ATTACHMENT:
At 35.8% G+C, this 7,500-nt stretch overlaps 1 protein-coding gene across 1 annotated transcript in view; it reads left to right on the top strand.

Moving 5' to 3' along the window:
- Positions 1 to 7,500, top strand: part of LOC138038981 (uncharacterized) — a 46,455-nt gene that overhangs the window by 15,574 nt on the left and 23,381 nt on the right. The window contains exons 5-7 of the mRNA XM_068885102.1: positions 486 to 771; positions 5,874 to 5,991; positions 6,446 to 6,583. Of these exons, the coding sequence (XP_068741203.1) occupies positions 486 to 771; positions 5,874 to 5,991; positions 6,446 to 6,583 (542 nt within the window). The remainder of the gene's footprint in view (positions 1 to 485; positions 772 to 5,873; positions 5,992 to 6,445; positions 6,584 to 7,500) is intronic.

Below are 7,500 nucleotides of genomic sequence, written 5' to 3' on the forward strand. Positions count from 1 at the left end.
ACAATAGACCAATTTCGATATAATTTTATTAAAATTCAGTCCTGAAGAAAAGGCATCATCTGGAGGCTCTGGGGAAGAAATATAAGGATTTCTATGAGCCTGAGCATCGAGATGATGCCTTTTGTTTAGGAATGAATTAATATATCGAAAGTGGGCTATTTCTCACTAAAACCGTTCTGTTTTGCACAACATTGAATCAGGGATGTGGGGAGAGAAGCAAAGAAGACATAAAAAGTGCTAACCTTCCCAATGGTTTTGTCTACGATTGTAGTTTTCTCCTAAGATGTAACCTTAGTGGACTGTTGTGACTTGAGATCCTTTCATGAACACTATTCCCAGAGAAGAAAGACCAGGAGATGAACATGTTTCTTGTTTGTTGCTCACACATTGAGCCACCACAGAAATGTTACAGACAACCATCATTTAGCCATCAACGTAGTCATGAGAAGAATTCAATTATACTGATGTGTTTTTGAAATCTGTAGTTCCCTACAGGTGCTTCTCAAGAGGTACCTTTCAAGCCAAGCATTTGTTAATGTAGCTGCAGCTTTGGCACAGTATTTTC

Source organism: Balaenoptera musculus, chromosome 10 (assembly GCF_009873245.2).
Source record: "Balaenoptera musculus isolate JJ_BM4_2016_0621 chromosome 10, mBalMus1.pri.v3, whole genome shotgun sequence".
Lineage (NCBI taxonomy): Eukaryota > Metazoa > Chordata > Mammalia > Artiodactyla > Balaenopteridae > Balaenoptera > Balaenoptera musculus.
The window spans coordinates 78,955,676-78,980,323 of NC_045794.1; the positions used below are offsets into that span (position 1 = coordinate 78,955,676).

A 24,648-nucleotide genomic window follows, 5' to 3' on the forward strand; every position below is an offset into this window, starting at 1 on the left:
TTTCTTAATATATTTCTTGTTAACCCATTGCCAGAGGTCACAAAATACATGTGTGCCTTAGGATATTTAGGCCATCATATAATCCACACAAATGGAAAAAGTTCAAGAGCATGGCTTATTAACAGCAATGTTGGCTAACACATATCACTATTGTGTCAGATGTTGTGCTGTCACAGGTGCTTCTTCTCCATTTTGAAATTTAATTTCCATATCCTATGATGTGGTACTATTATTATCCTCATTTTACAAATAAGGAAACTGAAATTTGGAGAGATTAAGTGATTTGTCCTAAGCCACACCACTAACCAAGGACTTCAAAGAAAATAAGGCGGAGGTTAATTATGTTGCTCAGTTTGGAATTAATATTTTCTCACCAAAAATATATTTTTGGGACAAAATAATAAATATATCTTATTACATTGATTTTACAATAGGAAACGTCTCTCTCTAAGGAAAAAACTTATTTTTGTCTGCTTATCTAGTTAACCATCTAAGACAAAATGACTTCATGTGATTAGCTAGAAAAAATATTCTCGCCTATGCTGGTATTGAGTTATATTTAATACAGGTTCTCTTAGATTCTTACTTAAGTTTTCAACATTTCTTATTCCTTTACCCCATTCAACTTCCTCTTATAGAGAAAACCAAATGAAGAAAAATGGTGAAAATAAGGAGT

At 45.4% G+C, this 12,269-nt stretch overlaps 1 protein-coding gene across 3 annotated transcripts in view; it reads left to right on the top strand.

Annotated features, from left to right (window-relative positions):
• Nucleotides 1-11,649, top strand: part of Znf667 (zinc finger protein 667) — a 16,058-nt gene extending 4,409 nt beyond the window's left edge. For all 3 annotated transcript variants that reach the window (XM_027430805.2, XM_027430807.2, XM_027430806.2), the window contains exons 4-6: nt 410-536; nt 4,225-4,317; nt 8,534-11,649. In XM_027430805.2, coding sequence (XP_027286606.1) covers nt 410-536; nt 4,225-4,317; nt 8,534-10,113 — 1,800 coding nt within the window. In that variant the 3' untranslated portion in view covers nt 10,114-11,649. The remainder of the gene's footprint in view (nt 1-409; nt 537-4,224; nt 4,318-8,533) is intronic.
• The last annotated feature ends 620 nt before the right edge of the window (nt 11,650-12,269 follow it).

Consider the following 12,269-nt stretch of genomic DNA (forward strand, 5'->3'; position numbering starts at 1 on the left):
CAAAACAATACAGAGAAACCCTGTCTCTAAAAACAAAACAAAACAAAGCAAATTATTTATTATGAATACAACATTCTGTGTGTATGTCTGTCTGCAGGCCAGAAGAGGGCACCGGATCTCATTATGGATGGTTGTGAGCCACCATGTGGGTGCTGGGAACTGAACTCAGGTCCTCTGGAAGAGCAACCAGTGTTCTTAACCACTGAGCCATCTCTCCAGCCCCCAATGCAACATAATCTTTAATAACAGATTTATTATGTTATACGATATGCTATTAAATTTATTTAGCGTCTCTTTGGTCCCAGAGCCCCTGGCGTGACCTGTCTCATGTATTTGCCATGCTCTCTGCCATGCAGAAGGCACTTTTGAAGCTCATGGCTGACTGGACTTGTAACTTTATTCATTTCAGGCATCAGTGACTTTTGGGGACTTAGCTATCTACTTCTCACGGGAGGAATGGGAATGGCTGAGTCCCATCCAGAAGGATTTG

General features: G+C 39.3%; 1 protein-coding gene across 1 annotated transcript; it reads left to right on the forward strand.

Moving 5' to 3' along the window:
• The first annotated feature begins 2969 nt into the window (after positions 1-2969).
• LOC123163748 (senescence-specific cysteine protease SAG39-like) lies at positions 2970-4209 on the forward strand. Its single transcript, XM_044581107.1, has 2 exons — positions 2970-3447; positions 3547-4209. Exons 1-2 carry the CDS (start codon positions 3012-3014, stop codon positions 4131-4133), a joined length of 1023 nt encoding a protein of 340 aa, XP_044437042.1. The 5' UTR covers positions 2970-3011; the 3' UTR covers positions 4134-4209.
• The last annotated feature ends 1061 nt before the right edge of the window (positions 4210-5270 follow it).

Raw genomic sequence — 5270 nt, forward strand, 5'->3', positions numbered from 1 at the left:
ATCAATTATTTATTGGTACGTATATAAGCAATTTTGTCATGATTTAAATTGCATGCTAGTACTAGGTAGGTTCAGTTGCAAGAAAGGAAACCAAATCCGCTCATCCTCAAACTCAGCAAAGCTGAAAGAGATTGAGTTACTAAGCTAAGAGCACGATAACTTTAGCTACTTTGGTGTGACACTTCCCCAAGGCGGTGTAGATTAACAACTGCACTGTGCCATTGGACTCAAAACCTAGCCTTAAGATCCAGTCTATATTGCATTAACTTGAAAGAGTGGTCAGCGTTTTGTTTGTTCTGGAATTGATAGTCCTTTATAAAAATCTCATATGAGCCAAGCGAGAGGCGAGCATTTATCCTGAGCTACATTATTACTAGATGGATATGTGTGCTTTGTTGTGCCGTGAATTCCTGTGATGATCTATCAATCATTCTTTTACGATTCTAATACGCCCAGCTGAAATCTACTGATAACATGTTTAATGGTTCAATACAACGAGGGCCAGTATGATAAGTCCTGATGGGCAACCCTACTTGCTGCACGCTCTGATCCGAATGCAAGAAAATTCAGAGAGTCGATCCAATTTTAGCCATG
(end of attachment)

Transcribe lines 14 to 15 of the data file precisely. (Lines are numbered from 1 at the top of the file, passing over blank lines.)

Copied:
• Nucleotides 1-11,649, top strand: part of Znf667 (zinc finger protein 667) — a 16,058-nt gene extending 4,409 nt beyond the window's left edge. For all 3 annotated transcript variants that reach the window (XM_027430805.2, XM_027430807.2, XM_027430806.2), the window contains exons 4-6: nt 410-536; nt 4,225-4,317; nt 8,534-11,649. In XM_027430805.2, coding sequence (XP_027286606.1) covers nt 410-536; nt 4,225-4,317; nt 8,534-10,113 — 1,800 coding nt within the window. In that variant the 3' untranslated portion in view covers nt 10,114-11,649. The remainder of the gene's footprint in view (nt 1-409; nt 537-4,224; nt 4,318-8,533) is intronic.
• The last annotated feature ends 620 nt before the right edge of the window (nt 11,650-12,269 follow it).